One day, I was at a Hmong funeral. It was late into the night when I decided to sit next to two Hmong elders; both were in their 70s. We started talking. I didn't know who the elders were but that didn't matter.
Talking to complete strangers at Hmong funerals isn't new. It has been happening since my ancestors' times, centuries ago.
Back then, being very busy individuals and living quite far from each other in the remote tribal villages in the jungles of northeastern Laos, many used funerals as an opportunity to meet family members, see old friends, teach life lessons and pass on family history.
The elders and I ended up talking for about an hour. We touched on many things, such as how they were related to the deceased, how funerals were back in their days growing up and how life has changed so much for everyone since arriving in America.
One of the topics we covered was love. And surprisingly, both were very receptive to talk about their love and marriage with me.
As a matter of fact, even at their age, they were quite enthusiastic and passionate about love. And it's been some 60 years since they first met their husbands and got married.
At the beginning of the discussion, I was quite naive, thinking that, by now, they wouldn't care much about love. Both were widowers; their husbands died when they were only in their 30s.
But neither remarried, citing that, with young children, they didn't want to sacrifice their children's well-being. Hearing that, I almost let out a few tears.
Both got married in their early teens, which was typical growing up in the highlands of northern Laos in the 1930s and 1940s. And also typical of their times, they got married to older men - their husbands were already in their early 20s.
For both, when they first met their potential future husbands, it wasn't love at first sight or anything like that. In fact, they didn't even date. Always busy with family chores, they didn't have time to date.
But by the time they had reached puberty, unaware to them, there were already many potential suitors who had been eyeing them. So, it became a matter of who was going to come and ask them for marriage.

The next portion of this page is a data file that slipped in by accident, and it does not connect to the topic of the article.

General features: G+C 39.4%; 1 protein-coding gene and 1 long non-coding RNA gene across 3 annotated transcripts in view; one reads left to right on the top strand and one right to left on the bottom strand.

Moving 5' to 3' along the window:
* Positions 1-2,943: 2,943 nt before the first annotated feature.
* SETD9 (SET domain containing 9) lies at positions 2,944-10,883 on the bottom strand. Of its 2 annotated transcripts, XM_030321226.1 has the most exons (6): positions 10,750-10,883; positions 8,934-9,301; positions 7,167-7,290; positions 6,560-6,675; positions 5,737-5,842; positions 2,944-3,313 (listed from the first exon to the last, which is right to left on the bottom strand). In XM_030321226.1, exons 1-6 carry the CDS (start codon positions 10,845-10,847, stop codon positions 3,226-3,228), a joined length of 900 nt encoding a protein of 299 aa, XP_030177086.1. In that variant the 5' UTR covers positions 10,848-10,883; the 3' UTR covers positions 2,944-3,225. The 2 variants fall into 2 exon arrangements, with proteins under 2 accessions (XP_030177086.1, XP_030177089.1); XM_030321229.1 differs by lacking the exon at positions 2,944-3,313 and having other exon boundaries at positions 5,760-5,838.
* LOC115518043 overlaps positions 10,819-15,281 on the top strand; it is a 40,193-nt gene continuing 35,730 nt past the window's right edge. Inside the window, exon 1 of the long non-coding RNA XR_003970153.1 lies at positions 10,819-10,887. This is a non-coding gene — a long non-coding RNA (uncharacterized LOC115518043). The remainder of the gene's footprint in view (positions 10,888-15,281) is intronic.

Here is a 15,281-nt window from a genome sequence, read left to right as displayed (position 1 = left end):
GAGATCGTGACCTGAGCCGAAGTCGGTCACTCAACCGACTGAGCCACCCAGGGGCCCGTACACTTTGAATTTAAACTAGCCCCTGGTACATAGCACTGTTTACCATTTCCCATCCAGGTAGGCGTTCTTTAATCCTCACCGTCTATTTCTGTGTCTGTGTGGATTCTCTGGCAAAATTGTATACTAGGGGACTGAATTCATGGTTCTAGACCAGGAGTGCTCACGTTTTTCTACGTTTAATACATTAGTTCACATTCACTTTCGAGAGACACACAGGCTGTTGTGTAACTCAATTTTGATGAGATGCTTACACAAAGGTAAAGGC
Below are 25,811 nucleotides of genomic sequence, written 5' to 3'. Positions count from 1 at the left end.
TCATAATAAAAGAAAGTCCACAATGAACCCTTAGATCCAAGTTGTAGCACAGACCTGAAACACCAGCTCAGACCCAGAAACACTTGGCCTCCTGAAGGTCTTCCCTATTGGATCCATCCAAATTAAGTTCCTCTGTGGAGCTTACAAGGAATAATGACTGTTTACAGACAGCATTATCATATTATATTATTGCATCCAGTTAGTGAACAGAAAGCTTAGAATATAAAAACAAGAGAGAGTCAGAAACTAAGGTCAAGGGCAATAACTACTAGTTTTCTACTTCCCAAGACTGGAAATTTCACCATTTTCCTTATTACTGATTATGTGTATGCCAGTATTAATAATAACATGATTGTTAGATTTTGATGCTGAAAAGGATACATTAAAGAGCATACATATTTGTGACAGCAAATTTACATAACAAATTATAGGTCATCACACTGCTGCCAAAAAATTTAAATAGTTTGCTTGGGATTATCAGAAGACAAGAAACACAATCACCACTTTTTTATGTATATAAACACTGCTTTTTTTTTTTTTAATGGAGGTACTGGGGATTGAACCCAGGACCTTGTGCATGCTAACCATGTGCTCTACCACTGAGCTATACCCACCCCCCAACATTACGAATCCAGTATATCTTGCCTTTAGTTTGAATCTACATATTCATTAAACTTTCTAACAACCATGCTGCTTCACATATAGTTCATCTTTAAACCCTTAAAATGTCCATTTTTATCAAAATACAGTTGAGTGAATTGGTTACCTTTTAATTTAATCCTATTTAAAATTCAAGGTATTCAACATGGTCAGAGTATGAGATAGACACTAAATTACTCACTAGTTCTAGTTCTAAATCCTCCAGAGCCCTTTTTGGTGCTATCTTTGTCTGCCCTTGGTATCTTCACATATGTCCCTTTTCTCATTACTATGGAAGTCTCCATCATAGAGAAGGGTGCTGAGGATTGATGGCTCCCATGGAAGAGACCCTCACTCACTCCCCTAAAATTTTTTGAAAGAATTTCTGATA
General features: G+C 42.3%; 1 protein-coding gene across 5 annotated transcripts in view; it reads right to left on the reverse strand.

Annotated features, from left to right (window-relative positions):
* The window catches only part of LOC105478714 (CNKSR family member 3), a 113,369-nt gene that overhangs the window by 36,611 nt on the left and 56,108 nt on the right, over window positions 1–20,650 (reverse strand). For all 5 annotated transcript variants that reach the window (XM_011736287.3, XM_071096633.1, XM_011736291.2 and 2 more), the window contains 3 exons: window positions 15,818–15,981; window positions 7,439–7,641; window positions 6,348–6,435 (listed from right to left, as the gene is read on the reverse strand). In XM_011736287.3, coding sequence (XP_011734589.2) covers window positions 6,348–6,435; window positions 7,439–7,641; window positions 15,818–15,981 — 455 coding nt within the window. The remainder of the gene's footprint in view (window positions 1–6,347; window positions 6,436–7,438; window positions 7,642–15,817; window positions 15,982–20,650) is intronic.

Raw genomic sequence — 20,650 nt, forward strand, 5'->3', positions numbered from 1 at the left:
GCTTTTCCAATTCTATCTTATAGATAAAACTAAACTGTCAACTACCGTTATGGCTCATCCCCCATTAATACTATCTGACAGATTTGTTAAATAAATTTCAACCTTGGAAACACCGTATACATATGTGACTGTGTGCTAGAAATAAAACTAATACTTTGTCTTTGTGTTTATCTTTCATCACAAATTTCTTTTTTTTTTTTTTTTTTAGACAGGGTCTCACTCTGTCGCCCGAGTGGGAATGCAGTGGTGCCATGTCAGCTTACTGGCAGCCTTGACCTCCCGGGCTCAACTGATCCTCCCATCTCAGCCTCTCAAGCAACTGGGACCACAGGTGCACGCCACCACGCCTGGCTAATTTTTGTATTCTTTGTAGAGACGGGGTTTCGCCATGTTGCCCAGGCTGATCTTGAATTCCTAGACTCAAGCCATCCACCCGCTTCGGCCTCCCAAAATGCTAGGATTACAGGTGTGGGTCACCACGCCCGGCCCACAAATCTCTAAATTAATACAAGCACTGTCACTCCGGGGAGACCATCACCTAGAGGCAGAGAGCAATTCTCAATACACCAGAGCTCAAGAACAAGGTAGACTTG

One married a single man and the other became the second wife to an already married man. Eventually, both of their husbands married another wife. Being a polygamous society, that was common cultural practice.
For most of my life, I knew Hmong women have never liked it. Nevertheless, I had never dared to ask them about it. Well, on this night, I decided to ask. And, as I would learn, neither woman has healed from her polygamous experience.
Today, their hearts are still deeply scarred. Growing up as young girls, they had always hoped that, one day, they would marry a man who wouldn't marry another woman and would love them until the end.
As both women similarly told me, "When my husband married another woman, I bottled up all of my emotions and kept them all to myself. I had nobody to talk to. I pretended and lied to myself that everything was OK. But in reality, I was a wreck. In fact, I tried several times to kill myself, using opium. But for some reason, I didn't die. And when I didn't die, I figured there must be a greater reason why."
One told me that she was saved just in time. Family members found her overdosed and had to pump the opium out of her system to save her.
For both women, they found salvation and the will to live on because of their children.
Even at their age, their hunger and pursuit for true love hasn't been any less than when they were naive young ladies.
With Valentine's Day just around the corner, I thought I'd share this love story. Like an old saying goes, "Love is like a ghost; many talk about it but only very few have seen it."
The essence of love is elusive. Those who have it should cherish it, not just on Valentine's Day but while it's there.
- Pao Lor is a Kimberly resident and a Post-Crescent Community Columnist. He can be reached at firstname.lastname@example.org